There has been a dramatic increase in the range of what bioanalysis can measure. Bioanalytics has also witnessed remarkable progress in the emergence of new assays. Regulatory statutes have evolved accordingly.

Against this dynamic backdrop, we explore what the latest FDA guidelines on the validation of bioanalytical methods imply for biolab in practical terms. We have extensively researched industry responses to put this comprehensive article together.

FDA and Bioanalytics

The U.S. Food and Drug Administration (FDA) has been a leading agency in guiding and regulating bioanalysis since the 1980s. In 2001, the FDA had published its first comprehensive guidelines for bioanalytical method validation for both large and small molecules.

Since then, a lot has changed in the arena of bioanalytics. The emergence of liquid chromatography-mass spectrometry (LC-MS) and ligand binding assays (LBAs) for biologics deserve special mention in this context.

The FDA issued its latest guidelines biolab for bioanalytical method validation in 2018 as an improved version of its 2013 draft guidelines. The document stresses the criticality of appropriate validation parameters: lower limit of quantification (LLOQ) and upper limit of quantification (ULOQ).

It also emphasizes how sampling and storage can impact bioanalysis. The sample collection procedure and storage conditions at the clinical site need to be determined during assay development.

However, the most important aspect of the latest guidance document is its emphasis on the need for comprehensive reporting. That is the part that biolabs need to be particularly careful about.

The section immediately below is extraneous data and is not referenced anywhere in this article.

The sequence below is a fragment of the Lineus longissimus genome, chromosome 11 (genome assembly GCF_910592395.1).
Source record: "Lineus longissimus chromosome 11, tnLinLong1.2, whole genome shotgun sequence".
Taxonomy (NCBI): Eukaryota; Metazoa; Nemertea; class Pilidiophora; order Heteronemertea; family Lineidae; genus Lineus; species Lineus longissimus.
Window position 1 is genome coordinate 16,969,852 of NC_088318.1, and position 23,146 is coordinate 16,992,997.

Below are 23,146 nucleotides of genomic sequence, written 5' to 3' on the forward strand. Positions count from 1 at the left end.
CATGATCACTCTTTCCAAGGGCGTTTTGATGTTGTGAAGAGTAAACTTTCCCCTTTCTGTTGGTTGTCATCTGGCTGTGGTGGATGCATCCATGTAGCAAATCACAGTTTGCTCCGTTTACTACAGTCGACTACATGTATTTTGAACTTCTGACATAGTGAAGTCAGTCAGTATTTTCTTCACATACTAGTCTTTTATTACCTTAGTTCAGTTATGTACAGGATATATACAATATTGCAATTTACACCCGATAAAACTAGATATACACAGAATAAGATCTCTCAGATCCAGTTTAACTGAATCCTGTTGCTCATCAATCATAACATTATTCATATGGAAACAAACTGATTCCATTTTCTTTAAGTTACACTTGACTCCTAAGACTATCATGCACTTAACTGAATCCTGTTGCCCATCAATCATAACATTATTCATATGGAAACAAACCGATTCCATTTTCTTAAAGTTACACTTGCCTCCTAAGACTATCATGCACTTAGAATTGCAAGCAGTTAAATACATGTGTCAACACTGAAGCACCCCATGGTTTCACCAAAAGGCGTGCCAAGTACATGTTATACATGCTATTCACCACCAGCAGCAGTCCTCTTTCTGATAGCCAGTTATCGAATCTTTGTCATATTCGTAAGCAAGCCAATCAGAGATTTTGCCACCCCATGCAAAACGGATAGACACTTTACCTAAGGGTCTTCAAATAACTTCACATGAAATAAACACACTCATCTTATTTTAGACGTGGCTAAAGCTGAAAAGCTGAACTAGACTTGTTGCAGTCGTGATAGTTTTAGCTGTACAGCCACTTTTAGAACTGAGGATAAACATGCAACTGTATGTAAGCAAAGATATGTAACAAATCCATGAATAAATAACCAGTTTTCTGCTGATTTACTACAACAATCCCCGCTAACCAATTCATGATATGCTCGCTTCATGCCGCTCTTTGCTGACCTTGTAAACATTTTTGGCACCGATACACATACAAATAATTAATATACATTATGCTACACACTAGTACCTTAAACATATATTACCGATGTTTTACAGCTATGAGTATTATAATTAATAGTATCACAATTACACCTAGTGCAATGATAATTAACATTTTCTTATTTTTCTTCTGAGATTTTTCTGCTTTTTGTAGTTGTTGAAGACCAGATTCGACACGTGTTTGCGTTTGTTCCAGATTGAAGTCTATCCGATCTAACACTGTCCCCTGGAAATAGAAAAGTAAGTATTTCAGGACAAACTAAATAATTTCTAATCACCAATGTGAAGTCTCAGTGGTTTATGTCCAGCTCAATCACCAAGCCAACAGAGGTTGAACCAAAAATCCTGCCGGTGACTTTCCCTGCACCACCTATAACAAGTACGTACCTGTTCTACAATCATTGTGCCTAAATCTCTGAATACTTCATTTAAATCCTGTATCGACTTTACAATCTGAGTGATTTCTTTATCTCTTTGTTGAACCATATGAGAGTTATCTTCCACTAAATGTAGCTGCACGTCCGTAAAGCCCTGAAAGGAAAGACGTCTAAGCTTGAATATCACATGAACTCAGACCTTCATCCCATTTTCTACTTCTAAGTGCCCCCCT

FDA’s Latest Guidelines: New Additions

The draft guidelines published in 2013 present detailed evaluation parameters for chromatographic assays and ligand binding assays (LBAs). The 2018 guidance document maintains the majority of them. However, there are some changes that biolabs need to note with care.

Most Important Changes

  • The section on incurred sample reanalysis (ISR).
  • A new section focused on:
    • Biomarkers
    • Bridging data and dried blood spots (DBS)
    • Diagnostic kits
    • Endogenous compounds

Changes With Reference To Chromatographic Assays

  • The acceptance criteria for validation of dilution and carryover are different.
  • The clarification for the number of QC levels and their replicates is new.
  • The document does not offer any acceptance criteria for QCs during accuracy and precision runs. However, the bioanalytics industry feels that fresh QCs should be used for at least one accuracy and precision run.
  • During in-study analysis, QCs need to cover the concentration range of the study sample.
  • Each run needs to evaluate the lack of interference at LLOQ.
  • For distinct batches within a single run, new acceptance criteria have been added.
  • Monitoring need for IS (incurred sample) drift and response.

Changes With Reference To LBAs

  • Clearer description of accuracy and precision runs.
  • More clarity on anchor points.
  • Added emphasis on
    • Including appropriate and clearly defined controls for each parameter
    • Maintaining consistency in preparing calibrators for every run.

New Additions In Recommended Documentation

  • Concurrent and reconstructible records to ensure data integrity. A separate method development report is no necessary. However, unique aspects of method development need to be documented.
  • All information on rejected runs and investigations need to be included.
  • Information on reanalyzed data, rejected investigations, reinjections, and reintegration needs to be recorded for chromatographic methods. Data should justify the need for reinjections.
  • Emphasis on more details in the reporting to reduce the need for onsite data review.

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